For the US, the figure opposite tracks the recent slump against the two nastiest recessions since the Second World War. The American slide that began with the credit crunch in 2007 is confirmed as both deeper and more enduring than any since the 1930s. The oil shock of 1973 called time on America's motoring way of life, forcing the introduction of a national speed limit and requiring President Nixon to plead with filling stations not to sell fuel on Saturdays; but the crisis of 2008 knocked half as much again off GDP. The great Reagan industrial shake-out of the 1980s felt as though it dragged on for ever, but the graph shows that after the recent recession it took GDP a whole year longer to bounce back.
Moving from facts to feelings, we can also establish without any difficulty that the public noticed — and long continued to notice — something awry. In spring 2013 (so more than three years into the technical US recovery), the pollsters YouGov found 64% of Americans claiming that their own lives had been significantly affected by 'the economic problems in your country' — an overwhelming majority. This was matched by a weighty 57% of Britons who said the same thing to the selfsame question. The mood that surrounds money has a funny way of affecting things that are not obviously related to it; in a characteristic flourish, Keynes once ventured that Shakespeare's genius could only have thrived in the exuberance of an inflationary era. Conversely, in the cautious mood of economic depression, one contemporary American writer has observed that people 'date less, sleep more and spend more time at home', while 'pop songs become more earnest, complex and romantic'. No Briton old enough to recall Morrissey crooning about unfulfilled love as unemployment topped 3 million will dispute the last point, even if the recessionary connection then was not as stark as with John Rich's 'Shuttin' Detroit Down'.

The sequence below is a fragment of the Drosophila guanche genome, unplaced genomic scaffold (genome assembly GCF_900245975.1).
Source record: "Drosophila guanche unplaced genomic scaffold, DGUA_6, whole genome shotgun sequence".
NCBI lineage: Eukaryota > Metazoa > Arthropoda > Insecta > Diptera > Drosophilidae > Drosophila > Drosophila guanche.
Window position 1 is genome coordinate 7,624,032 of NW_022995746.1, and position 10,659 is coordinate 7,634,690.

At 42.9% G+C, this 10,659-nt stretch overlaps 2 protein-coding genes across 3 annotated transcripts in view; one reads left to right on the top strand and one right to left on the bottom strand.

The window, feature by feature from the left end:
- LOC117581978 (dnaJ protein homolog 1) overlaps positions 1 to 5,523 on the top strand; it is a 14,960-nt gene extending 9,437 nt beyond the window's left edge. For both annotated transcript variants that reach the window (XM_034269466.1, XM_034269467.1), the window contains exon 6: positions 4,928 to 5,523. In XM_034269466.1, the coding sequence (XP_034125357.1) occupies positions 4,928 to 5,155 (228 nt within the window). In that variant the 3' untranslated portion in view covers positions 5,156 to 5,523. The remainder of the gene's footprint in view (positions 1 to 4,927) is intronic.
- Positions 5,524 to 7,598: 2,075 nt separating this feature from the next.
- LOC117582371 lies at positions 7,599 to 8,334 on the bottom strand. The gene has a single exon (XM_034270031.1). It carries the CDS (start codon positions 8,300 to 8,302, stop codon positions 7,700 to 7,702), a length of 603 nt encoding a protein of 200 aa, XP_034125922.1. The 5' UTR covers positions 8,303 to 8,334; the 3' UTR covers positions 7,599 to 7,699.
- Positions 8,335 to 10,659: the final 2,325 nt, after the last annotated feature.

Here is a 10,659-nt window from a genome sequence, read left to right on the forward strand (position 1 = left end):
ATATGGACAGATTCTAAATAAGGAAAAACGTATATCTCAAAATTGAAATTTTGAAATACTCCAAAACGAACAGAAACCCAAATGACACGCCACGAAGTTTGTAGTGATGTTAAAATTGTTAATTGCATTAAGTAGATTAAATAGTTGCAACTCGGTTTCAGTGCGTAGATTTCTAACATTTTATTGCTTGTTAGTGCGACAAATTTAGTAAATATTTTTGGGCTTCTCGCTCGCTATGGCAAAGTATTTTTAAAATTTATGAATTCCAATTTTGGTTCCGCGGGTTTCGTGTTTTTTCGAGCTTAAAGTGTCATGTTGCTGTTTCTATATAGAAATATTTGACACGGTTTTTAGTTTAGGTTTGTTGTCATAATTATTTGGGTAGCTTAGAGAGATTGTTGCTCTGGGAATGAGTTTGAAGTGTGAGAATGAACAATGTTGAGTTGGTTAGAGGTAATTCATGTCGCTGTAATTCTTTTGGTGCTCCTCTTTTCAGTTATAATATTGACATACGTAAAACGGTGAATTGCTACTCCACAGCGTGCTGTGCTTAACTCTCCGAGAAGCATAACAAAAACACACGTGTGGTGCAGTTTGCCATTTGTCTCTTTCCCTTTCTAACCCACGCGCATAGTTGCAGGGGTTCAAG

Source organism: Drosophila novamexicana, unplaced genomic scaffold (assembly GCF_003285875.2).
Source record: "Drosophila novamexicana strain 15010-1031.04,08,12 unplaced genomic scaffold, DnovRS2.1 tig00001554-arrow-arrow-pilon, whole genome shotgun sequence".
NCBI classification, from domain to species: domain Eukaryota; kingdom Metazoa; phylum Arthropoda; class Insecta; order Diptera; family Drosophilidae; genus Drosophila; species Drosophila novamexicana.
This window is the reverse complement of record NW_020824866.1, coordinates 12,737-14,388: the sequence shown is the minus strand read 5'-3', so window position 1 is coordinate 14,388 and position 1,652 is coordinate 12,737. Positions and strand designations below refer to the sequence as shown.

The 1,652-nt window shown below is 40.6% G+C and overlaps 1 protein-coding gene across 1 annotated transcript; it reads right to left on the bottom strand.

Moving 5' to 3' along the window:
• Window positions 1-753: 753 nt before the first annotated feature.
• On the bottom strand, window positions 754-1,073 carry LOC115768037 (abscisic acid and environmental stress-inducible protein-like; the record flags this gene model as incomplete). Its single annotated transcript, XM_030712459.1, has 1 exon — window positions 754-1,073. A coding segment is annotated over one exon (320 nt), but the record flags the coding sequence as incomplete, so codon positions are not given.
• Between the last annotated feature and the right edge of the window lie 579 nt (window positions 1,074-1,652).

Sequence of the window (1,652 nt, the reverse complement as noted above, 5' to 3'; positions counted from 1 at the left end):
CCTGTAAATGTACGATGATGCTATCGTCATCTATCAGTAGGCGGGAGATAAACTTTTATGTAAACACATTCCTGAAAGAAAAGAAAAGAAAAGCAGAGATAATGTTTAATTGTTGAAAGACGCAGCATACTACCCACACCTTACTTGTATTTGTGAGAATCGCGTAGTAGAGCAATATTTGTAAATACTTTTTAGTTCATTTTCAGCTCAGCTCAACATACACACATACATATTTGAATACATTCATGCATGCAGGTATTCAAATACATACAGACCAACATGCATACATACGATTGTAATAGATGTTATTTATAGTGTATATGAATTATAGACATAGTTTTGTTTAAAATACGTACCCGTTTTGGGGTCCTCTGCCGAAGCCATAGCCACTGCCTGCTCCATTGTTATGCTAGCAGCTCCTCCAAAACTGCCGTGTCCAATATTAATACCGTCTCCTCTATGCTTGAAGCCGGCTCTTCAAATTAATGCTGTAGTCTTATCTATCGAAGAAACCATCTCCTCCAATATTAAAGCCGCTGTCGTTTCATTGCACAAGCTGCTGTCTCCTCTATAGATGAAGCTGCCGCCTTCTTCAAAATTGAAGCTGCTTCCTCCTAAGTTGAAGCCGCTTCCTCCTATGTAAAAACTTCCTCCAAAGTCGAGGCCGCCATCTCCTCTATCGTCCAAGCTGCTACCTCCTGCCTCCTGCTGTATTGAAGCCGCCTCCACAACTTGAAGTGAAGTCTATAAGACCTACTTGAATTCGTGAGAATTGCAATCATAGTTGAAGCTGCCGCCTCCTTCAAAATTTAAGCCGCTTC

Flickers of a Depressionary social psychology can also be detected in the sales of those few things to have bucked the downward trend. In 1930s America, the yen for escape rendered cigarettes and cinema tickets about the only goods to record rising sales; meanwhile, the flurry of new chocolate bars on the other side of the Atlantic led Roald Dahl to venture that interwar Britain was to confectionery what the Italian Renaissance was to art. Today, Kantar's market research reveals that Britons have, once again, developed a taste for more sugary and fattier foods. And on the basis of 34,000 consumer interviews conducted during the economic trough of 2009, YouGov reported large proportions of UK shoppers switching to supermarket own brands, drinking less in the pub and cooking with leftovers (or at least claiming to do these things). By January 2010, 31% said they were doing more home-baking, 19% more mending of clothes and 20% more vegetable growing; a full 77% claimed to be doing more of one or other of the money-saving activities suggested than before the downturn.
Yet a nation of thrifty bakers and vegetable growers is hardly a social catastrophe. And while a recessionary passion for sugary and fatty snacks may well be storing up health problems farther down the track, establishing that comfort consumption is back on the menu is not the same thing as proving that our communities are going to the dogs.